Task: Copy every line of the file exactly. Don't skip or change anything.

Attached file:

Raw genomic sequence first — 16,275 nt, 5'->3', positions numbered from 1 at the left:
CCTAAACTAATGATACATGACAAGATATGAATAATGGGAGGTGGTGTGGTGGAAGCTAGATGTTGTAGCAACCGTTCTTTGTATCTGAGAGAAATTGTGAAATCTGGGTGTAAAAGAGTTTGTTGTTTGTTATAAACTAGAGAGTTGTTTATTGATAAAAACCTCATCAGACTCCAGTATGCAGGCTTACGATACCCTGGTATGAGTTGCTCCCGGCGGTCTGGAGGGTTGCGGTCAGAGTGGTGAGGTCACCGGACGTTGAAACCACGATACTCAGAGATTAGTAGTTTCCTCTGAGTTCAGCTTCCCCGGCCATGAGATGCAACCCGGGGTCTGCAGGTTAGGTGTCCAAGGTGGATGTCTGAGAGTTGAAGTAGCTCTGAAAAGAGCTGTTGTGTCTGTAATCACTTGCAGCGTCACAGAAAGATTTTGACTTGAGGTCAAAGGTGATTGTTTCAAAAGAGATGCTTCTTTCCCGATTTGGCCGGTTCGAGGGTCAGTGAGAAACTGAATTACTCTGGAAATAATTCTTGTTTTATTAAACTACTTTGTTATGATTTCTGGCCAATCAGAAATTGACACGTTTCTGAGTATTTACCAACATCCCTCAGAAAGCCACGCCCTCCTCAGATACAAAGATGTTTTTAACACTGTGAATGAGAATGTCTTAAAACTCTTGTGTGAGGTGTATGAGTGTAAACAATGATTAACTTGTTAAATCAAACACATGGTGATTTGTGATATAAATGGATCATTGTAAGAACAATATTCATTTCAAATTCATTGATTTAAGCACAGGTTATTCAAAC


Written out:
Raw genomic sequence first — 16,275 nt, 5'->3', positions numbered from 1 at the left:
CCTAAACTAATGATACATGACAAGATATGAATAATGGGAGGTGGTGTGGTGGAAGCTAGATGTTGTAGCAACCGTTCTTTGTATCTGAGAGAAATTGTGAAATCTGGGTGTAAAAGAGTTTGTTGTTTGTTATAAACTAGAGAGTTGTTTATTGATAAAAACCTCATCAGACTCCAGTATGCAGGCTTACGATACCCTGGTATGAGTTGCTCCCGGCGGTCTGGAGGGTTGCGGTCAGAGTGGTGAGGTCACCGGACGTTGAAACCACGATACTCAGAGATTAGTAGTTTCCTCTGAGTTCAGCTTCCCCGGCCATGAGATGCAACCCGGGGTCTGCAGGTTAGGTGTCCAAGGTGGATGTCTGAGAGTTGAAGTAGCTCTGAAAAGAGCTGTTGTGTCTGTAATCACTTGCAGCGTCACAGAAAGATTTTGACTTGAGGTCAAAGGTGATTGTTTCAAAAGAGATGCTTCTTTCCCGATTTGGCCGGTTCGAGGGTCAGTGAGAAACTGAATTACTCTGGAAATAATTCTTGTTTTATTAAACTACTTTGTTATGATTTCTGGCCAATCAGAAATTGACACGTTTCTGAGTATTTACCAACATCCCTCAGAAAGCCACGCCCTCCTCAGATACAAAGATGTTTTTAACACTGTGAATGAGAATGTCTTAAAACTCTTGTGTGAGGTGTATGAGTGTAAACAATGATTAACTTGTTAAATCAAACACATGGTGATTTGTGATATAAATGGATCATTGTAAGAACAATATTCATTTCAAATTCATTGATTTAAGCACAGGTTATTCAAAC